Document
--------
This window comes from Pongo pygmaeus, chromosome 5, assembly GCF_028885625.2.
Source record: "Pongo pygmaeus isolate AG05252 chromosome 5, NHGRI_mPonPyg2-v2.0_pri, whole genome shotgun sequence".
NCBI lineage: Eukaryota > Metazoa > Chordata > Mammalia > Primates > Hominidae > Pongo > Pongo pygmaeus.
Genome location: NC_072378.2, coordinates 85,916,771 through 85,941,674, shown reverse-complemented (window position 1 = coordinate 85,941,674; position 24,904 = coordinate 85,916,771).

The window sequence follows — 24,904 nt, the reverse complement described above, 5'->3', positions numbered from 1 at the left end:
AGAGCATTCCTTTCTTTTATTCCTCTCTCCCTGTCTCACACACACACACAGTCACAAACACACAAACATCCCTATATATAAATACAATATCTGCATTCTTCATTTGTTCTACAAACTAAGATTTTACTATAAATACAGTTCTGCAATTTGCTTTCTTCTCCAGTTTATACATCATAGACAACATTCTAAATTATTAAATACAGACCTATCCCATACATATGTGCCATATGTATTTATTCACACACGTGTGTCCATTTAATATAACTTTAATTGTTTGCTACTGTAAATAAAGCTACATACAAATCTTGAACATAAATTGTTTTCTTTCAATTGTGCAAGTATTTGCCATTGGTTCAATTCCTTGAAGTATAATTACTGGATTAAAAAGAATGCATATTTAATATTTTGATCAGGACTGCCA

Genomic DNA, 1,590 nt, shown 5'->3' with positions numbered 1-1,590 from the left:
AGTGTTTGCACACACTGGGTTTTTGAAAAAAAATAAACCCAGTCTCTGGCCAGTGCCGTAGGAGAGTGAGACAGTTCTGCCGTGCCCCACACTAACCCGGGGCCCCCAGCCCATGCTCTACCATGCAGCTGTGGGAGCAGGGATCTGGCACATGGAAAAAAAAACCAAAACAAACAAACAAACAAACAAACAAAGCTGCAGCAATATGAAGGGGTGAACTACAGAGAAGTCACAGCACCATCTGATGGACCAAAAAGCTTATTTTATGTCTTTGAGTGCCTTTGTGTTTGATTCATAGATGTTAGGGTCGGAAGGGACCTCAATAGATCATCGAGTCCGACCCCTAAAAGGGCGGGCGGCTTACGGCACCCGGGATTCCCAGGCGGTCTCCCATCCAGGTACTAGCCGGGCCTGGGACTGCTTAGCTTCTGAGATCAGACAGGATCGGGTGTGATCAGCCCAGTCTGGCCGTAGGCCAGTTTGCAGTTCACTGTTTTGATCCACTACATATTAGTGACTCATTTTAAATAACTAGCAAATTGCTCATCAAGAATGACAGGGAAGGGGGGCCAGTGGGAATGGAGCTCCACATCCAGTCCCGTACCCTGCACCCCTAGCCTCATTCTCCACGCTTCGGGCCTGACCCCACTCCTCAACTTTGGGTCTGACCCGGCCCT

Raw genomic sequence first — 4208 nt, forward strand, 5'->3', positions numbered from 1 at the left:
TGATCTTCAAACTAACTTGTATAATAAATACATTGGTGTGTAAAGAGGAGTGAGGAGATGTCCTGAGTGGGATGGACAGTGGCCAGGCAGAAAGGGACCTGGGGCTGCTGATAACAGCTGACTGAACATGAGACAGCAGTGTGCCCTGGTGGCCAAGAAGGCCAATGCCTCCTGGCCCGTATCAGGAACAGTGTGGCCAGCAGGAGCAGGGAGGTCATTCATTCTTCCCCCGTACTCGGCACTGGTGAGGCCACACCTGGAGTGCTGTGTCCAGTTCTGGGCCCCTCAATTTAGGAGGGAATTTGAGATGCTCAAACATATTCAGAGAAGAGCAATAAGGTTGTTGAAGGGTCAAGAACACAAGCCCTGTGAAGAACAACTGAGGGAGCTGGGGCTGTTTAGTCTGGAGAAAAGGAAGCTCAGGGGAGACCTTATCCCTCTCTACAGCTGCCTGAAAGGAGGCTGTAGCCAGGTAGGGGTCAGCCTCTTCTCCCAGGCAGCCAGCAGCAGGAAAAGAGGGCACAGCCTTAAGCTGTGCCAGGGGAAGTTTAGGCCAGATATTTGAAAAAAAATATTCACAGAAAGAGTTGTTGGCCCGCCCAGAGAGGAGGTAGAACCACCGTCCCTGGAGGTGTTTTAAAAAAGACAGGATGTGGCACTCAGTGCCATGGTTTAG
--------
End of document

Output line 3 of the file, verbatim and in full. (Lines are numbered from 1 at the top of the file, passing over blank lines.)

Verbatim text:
NCBI lineage: Eukaryota > Metazoa > Chordata > Mammalia > Primates > Hominidae > Pongo > Pongo pygmaeus.